ASUS ROG GeForce RTX 3060 Ti STRIX OC review
We review the ASUS ROG STRIX OC GAMING GeForce RTX 3060 Ti 8GB, and good god, that is a long name. The 3060 Ti series are bound to please many as they offer gaming nirvana up-to WHQL resolutions. See, this card operates in the RTX 2080 SUPER performance bracket, actually slightly above it. Armed with 8GB GDDR6 is might but just what the gaming community needs. Armed with a shader core count of 4864 units, this card is paired with 8 GB of GDDR6 graphics memory running 14 Gbps. Much has been said, rumored, and spoken about this card, as with that sexy shading core count, it is bound to be a bit of a beast in that sub-400 EUR/USD price range. This product will sit at GeForce RTX 2080 (SUPER) performance levels and, in due time, will be its replacement. September 2020, NVIDIA declared its initial Ampere graphics cards in its inaugural launch wave. A week before announcements, specifications of the GeForce RTX 3060 Ti, 3070, 3080, and 3090 took a twist; the shader core count mysteriously doubled from what everybody expected. The GPUs are fabricated on an 8nm node derived from Samsung. This process further develops Samsung's 10nm process; no EUV is applied in production just yet. The first wave of announcements would see the GeForce RTX 3080 and 3090 being released first, and, as a bit of a surprise, the GeForce RTX 3060 Ti and 3070 would be arriving in roughly the same timeframe as well. The initial launch of Ampere for consumers entails the GeForce RTX 3060 Ti 8GB, 3070 8GB GDDR6, RTX 3080 10GB GDDR6X, and what we test today, the 24GB GDDR6X based premium flagship, the mighty mo, the GeForce RTX 3090. The lineup nearly doubles ray-tracing performance with Gen2 ray-tracing cores and 3rd iteration Tensor cores. These cards will all be PCIe 4.0 interface compatible and offer HDMI 2.1 and DisplayPort 1.4a, but most importantly is that exorbitant Shader processor count (referred to as CUDA cores by NVIDIA), passing the 10K marker for the flagship product, nobody... not even us, saw that one coming. With just over half the shader processor count seen from the flagship product, we now meet the NVIDIA GA104 GPU again; initially, it was to be used solely in the GeForce RTX 3070 graphics cards, but when rumors emerged that team red would offer a good product sies, all of the sudden the word was out a GeForce RTX 3060 Ti. And despite being a lower segmented card, it still holds a sizable GPU die; the 3070's GA104 GPU is firing up over 17 billion transistors with 4864 active shader cores. To compare, a GeForce RTX 3080 is listed at 8,704 Shader cores, and the GeForce RTX 3090 (GA102) has 10496 Shader cores. In this review, we'll check out the Founder edition, aka FE GeForce RTX 3060 Ti, paired with 8GB of GDDR6 graphics memory. A product that runs a boost clock of 1665 MHz and enough power under the hood that makes you smirk.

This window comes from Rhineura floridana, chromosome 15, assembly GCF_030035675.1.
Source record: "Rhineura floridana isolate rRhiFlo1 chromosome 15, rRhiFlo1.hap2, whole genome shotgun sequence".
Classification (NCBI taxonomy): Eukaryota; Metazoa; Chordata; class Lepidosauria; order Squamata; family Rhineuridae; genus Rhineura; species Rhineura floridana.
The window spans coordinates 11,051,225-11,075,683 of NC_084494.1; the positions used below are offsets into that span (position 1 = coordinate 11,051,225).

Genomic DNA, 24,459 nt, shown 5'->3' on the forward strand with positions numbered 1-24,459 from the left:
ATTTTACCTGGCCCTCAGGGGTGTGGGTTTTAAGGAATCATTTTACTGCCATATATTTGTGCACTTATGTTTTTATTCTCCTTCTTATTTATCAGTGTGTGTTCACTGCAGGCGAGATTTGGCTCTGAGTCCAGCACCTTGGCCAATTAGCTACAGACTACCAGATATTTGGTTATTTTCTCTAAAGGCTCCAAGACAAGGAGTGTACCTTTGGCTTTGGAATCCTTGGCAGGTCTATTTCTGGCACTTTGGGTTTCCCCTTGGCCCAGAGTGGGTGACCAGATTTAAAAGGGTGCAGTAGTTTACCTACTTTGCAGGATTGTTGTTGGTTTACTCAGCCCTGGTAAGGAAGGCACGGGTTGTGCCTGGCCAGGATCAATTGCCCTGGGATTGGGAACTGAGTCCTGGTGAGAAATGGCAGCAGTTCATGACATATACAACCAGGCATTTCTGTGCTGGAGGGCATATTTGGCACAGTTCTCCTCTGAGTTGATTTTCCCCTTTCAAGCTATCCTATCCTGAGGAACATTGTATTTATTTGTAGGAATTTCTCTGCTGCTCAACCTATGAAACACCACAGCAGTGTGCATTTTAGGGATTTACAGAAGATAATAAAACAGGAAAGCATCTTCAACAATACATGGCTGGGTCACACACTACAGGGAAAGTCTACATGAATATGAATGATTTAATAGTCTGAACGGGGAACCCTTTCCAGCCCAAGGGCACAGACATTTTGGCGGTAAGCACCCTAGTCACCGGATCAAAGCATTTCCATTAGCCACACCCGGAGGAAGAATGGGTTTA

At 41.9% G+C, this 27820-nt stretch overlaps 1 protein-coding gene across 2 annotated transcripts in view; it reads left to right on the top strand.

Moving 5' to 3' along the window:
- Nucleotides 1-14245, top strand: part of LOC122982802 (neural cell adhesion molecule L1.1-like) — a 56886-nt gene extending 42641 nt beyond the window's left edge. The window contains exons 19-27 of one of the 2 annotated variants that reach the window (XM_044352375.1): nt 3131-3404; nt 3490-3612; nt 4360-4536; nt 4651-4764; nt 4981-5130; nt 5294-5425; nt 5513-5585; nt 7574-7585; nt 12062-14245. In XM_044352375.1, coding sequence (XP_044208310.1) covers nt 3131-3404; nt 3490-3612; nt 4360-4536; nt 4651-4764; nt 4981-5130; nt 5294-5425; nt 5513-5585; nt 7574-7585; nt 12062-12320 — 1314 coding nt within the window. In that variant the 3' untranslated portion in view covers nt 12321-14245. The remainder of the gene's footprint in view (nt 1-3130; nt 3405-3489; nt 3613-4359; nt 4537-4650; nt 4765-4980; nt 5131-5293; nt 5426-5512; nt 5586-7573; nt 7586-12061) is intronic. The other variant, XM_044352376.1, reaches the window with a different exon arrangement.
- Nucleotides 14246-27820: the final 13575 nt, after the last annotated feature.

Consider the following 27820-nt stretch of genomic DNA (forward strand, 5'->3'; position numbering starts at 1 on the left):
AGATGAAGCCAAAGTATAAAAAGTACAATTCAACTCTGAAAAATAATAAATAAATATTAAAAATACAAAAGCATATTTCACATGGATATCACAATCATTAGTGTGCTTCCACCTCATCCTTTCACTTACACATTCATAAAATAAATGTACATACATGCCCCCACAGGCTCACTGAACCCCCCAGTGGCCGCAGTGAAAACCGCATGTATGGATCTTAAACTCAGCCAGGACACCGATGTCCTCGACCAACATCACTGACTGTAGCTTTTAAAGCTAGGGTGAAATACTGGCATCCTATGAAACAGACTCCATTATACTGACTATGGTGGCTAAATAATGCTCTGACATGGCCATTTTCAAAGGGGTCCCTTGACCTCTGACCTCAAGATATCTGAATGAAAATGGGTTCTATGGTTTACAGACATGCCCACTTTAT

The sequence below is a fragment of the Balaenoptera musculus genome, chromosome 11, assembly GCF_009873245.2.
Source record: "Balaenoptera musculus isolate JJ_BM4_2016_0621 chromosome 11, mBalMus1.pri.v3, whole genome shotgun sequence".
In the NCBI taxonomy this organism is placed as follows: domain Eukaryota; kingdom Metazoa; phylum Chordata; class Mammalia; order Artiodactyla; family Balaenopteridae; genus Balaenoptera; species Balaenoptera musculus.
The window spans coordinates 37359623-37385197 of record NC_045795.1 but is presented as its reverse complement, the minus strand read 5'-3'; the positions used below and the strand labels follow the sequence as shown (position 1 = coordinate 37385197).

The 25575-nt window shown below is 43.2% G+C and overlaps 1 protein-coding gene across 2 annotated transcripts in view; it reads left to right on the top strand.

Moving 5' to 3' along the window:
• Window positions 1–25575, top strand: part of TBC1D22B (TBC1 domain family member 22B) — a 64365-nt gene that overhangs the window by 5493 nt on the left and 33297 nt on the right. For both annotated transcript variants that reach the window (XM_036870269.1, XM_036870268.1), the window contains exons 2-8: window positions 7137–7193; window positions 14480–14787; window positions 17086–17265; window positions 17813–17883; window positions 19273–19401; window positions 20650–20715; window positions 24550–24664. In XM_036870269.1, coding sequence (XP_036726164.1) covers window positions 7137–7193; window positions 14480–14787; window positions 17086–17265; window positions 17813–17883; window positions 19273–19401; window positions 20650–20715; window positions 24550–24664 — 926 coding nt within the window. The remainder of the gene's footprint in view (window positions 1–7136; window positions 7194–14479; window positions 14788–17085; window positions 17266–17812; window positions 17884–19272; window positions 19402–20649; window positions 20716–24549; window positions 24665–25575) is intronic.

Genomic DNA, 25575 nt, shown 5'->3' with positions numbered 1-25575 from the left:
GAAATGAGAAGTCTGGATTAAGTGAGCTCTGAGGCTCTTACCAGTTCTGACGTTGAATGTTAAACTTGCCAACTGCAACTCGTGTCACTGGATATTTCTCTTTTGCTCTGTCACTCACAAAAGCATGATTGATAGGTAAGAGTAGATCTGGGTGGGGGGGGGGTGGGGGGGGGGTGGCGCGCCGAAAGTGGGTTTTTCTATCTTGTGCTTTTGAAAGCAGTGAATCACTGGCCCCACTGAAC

STRIX OC GAMING
ASUS is back in the house; this round, they've submitted a STRIX OC model for review; actually, the full name would be ASUS ROG STRIX OC GAMING GeForce RTX 3060 Ti 8GB. Yeah.. ASUS might need to do something about that naming. The card is tailored with that NVIDIA GA104 GPU, this time the revision 200 GPU SKU; it a proper shader core count as 4864 stream processors are activated and gets paired with 8GB GDDR6 graphics memory at 256-bit running at 14 Gbps. Muscled up with cooling, this card is equipped with a dual-bios design with performance and silent mode; the three fans start to spin and cool once the GPU warms up. The card has a duo of (6+2) pin power headers, so you'd better have an agreeable power supply. The card is rated by us at roughly 230 Watt power draw at the peak; that's 200W for as average. This indicates it will perform a notch better combined with a factory boost clock frequency speed set at 1860 MHz, alright. The cooler has been beefed up and now is 2.9 slots wide; this thing is thick, yo!